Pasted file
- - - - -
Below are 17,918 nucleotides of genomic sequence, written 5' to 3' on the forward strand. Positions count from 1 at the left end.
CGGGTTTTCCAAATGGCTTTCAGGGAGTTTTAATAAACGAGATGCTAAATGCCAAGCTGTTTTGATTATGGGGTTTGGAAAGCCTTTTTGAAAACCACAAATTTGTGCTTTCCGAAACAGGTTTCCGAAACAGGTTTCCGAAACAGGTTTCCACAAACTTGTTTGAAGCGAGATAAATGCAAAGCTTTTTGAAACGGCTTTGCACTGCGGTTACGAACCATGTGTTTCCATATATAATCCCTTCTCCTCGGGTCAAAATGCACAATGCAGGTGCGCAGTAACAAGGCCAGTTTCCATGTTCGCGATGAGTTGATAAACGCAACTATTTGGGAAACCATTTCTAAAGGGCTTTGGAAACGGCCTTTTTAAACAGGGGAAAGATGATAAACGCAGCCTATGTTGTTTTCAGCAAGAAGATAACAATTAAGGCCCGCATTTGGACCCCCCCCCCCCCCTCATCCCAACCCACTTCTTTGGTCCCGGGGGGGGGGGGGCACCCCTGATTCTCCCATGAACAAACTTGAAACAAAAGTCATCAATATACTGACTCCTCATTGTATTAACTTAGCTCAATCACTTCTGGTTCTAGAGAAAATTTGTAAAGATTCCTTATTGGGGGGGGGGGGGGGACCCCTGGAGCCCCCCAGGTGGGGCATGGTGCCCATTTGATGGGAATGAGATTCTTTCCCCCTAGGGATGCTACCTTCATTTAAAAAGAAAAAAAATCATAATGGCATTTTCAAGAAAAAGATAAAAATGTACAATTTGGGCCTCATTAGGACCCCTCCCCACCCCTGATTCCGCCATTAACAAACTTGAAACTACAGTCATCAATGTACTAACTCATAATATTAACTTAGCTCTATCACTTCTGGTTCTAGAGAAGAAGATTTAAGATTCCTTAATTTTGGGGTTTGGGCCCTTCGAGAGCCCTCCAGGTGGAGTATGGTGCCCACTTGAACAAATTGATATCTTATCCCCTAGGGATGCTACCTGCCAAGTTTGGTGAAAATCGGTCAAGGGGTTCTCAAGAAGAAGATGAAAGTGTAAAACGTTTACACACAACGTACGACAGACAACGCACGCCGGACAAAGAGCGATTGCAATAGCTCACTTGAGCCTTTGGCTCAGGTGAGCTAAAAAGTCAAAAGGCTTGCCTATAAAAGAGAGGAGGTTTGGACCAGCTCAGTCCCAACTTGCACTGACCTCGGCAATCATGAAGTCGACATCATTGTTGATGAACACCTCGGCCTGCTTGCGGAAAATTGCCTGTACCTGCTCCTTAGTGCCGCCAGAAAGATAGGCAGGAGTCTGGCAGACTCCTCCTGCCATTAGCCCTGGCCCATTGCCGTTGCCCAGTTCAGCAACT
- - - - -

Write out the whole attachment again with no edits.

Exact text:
Below are 17,918 nucleotides of genomic sequence, written 5' to 3' on the forward strand. Positions count from 1 at the left end.
CGGGTTTTCCAAATGGCTTTCAGGGAGTTTTAATAAACGAGATGCTAAATGCCAAGCTGTTTTGATTATGGGGTTTGGAAAGCCTTTTTGAAAACCACAAATTTGTGCTTTCCGAAACAGGTTTCCGAAACAGGTTTCCGAAACAGGTTTCCACAAACTTGTTTGAAGCGAGATAAATGCAAAGCTTTTTGAAACGGCTTTGCACTGCGGTTACGAACCATGTGTTTCCATATATAATCCCTTCTCCTCGGGTCAAAATGCACAATGCAGGTGCGCAGTAACAAGGCCAGTTTCCATGTTCGCGATGAGTTGATAAACGCAACTATTTGGGAAACCATTTCTAAAGGGCTTTGGAAACGGCCTTTTTAAACAGGGGAAAGATGATAAACGCAGCCTATGTTGTTTTCAGCAAGAAGATAACAATTAAGGCCCGCATTTGGACCCCCCCCCCCCCCTCATCCCAACCCACTTCTTTGGTCCCGGGGGGGGGGGGGCACCCCTGATTCTCCCATGAACAAACTTGAAACAAAAGTCATCAATATACTGACTCCTCATTGTATTAACTTAGCTCAATCACTTCTGGTTCTAGAGAAAATTTGTAAAGATTCCTTATTGGGGGGGGGGGGGGGACCCCTGGAGCCCCCCAGGTGGGGCATGGTGCCCATTTGATGGGAATGAGATTCTTTCCCCCTAGGGATGCTACCTTCATTTAAAAAGAAAAAAAATCATAATGGCATTTTCAAGAAAAAGATAAAAATGTACAATTTGGGCCTCATTAGGACCCCTCCCCACCCCTGATTCCGCCATTAACAAACTTGAAACTACAGTCATCAATGTACTAACTCATAATATTAACTTAGCTCTATCACTTCTGGTTCTAGAGAAGAAGATTTAAGATTCCTTAATTTTGGGGTTTGGGCCCTTCGAGAGCCCTCCAGGTGGAGTATGGTGCCCACTTGAACAAATTGATATCTTATCCCCTAGGGATGCTACCTGCCAAGTTTGGTGAAAATCGGTCAAGGGGTTCTCAAGAAGAAGATGAAAGTGTAAAACGTTTACACACAACGTACGACAGACAACGCACGCCGGACAAAGAGCGATTGCAATAGCTCACTTGAGCCTTTGGCTCAGGTGAGCTAAAAAGTCAAAAGGCTTGCCTATAAAAGAGAGGAGGTTTGGACCAGCTCAGTCCCAACTTGCACTGACCTCGGCAATCATGAAGTCGACATCATTGTTGATGAACACCTCGGCCTGCTTGCGGAAAATTGCCTGTACCTGCTCCTTAGTGCCGCCAGAAAGATAGGCAGGAGTCTGGCAGACTCCTCCTGCCATTAGCCCTGGCCCATTGCCGTTGCCCAGTTCAGCAACT